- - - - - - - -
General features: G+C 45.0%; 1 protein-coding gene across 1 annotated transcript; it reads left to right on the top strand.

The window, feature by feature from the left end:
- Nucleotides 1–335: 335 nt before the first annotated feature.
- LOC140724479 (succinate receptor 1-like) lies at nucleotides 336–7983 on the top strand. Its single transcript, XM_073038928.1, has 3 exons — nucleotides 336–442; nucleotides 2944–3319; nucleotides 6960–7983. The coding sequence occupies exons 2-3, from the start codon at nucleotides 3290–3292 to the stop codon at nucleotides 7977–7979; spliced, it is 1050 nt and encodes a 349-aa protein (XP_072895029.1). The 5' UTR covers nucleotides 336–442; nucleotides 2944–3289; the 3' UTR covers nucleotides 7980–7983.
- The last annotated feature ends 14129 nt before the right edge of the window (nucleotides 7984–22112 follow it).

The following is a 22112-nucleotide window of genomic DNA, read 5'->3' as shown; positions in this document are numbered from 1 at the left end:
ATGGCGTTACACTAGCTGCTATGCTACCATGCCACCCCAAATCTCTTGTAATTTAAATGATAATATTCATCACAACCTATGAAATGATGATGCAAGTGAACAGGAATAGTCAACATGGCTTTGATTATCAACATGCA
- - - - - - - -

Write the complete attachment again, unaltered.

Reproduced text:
General features: G+C 45.0%; 1 protein-coding gene across 1 annotated transcript; it reads left to right on the top strand.

The window, feature by feature from the left end:
- Nucleotides 1–335: 335 nt before the first annotated feature.
- LOC140724479 (succinate receptor 1-like) lies at nucleotides 336–7983 on the top strand. Its single transcript, XM_073038928.1, has 3 exons — nucleotides 336–442; nucleotides 2944–3319; nucleotides 6960–7983. The coding sequence occupies exons 2-3, from the start codon at nucleotides 3290–3292 to the stop codon at nucleotides 7977–7979; spliced, it is 1050 nt and encodes a 349-aa protein (XP_072895029.1). The 5' UTR covers nucleotides 336–442; nucleotides 2944–3289; the 3' UTR covers nucleotides 7980–7983.
- The last annotated feature ends 14129 nt before the right edge of the window (nucleotides 7984–22112 follow it).

The following is a 22112-nucleotide window of genomic DNA, read 5'->3' as shown; positions in this document are numbered from 1 at the left end:
ATGGCGTTACACTAGCTGCTATGCTACCATGCCACCCCAAATCTCTTGTAATTTAAATGATAATATTCATCACAACCTATGAAATGATGATGCAAGTGAACAGGAATAGTCAACATGGCTTTGATTATCAACATGCA